Rich Benoit built his YouTube channel fixing salvaged Teslas. It was not difficult to find affordable EVs that could be saved for cheap. Some just had scratches in their battery packs, but insurance companies thought replacing them was more expensive than paying for new cars. That explains why concerns emerged when Tesla decided to make the battery pack a structural part of its vehicles. Well, Elon Musk addressed that on Twitter.
Although he did not get into details about how easy such a car would be to repair, he gave his followers some general ideas about how that should work.
If you are not familiar with what we are talking about, Elon Musk said on Tesla Battery Day that the company’s future vehicles would have a completely new structure. Instead of the regular body-in-white architecture we have nowadays, its platform would consist of three parts: two mega castings – one for the rear, one for the front – and a structural battery placed between them.
As fantastic as that may seem in speeding up manufacturing, it also implies that a crash that affects any of these parts will demand replacing them. If the battery pack presents any issues, how do you replace it if it is part of the car’s structure?
Some followers asked Musk about that. Here’s his answer to a question about a rear-end crash.
Not everyone was happy with the solution Musk presented.
A little earlier, another follower asked him how the structural battery would be made.
Some terms need to be clarified here. Stampings and castings are very different processes. Stamping transforms a plain sheet of metal into a body panel by cutting and bending it under extreme pressure. Casting makes a car component with a mold filled with molten alloy.
Considering Musk speaks about steel upper and lower face sheets, the structure in which the battery pack will help will probably be made from stamped parts. He does not clarify how many will be necessary, but there’s no way to stamp such a big panel in one piece. It would not be rigid enough.
When Musk said the battery pack would provide “shear transfer,” he went after construction terminology. Shear walls provide lateral strength and stiffness to buildings. If you think of the structural battery pack as such, the bonded battery pack probably works like these walls. Check the video below to understand that better.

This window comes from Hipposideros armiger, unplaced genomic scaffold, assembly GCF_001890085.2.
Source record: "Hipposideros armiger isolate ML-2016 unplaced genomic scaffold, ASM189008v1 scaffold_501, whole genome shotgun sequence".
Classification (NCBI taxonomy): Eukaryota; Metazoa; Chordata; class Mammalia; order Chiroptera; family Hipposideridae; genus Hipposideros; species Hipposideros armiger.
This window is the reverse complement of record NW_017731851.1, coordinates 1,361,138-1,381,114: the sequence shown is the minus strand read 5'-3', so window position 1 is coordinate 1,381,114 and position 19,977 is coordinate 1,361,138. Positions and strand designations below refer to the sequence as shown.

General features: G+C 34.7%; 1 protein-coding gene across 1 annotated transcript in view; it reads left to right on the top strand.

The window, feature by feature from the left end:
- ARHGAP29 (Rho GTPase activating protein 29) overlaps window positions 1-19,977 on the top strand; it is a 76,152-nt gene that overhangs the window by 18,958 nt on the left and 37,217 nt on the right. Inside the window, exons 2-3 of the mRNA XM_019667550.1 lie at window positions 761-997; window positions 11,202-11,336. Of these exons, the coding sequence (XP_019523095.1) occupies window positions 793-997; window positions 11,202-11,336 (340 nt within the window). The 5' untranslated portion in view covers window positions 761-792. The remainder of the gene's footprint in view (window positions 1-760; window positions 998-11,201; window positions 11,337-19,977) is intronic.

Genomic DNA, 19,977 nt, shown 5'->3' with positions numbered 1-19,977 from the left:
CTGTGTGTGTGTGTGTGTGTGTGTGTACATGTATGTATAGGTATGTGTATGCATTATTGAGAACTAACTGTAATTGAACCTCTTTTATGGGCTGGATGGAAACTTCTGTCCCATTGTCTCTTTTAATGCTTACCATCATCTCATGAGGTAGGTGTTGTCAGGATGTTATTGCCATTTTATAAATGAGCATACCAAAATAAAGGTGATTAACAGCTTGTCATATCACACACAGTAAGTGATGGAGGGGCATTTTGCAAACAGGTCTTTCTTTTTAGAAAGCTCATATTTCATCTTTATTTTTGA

To make it even simpler, shear forces come from road loads, such as bumps, accelerating, turning, etc. These forces are fed to the wheels, then from the wheels to the suspension, from the suspension to the chassis, and so forth. They need to be spread through the car efficiently to give it the feel that it is solid.
Imagine a shoebox with thin walls. If you press one of its sides, it will easily bend there. If it were a wood box or any other more rigid object, it would just be pushed entirely. That happens because the force put there was transferred equally to all its structure.
Curiously, Musk’s words give us the idea that the battery pack and the steel face sheets are independent, even if connected somehow. How is it sandwiched between them to form the central structure of the car? If the battery pack is just a component between these steel panels, does it mean you can replace these sheets and keep the battery pack?
If that is the case, we could see fewer Tesla vehicles written off due to damages there. At the same time, how would the battery pack be structural if that was the case?
InsideEVs talked to engineers that prefer not to identify themselves, and they said they have other concerns. Will these batteries resist these shear forces and still be able to work without structural damages? How strong would they need to be to ensure both functions?
They are also worried about Musk’s repair strategy. If a crash affects the mega castings, it may be technically possible to replace them, but will it make financial sense? Or would it cost more than just paying for a new car altogether? That may make insurance prices for Tesla cars skyrocket – and they are not cheap already.
On the other hand, the same engineers think that, if Tesla manages to make this arrangement work – with respect to serviceability and weight reduction – it would be a very elegant solution. The German Model Y may tell us more about that.
Apart from the engineering questions involved, there is also an environmental aspect to consider. If these cars are written off after mild accidents, they will make junkyard even busier than they are today. We would need a platoon of Rich Benoits fixing them to avoid the waste and the need for more natural resources to build new ones. Sadly, even the man himself already gave up doing that.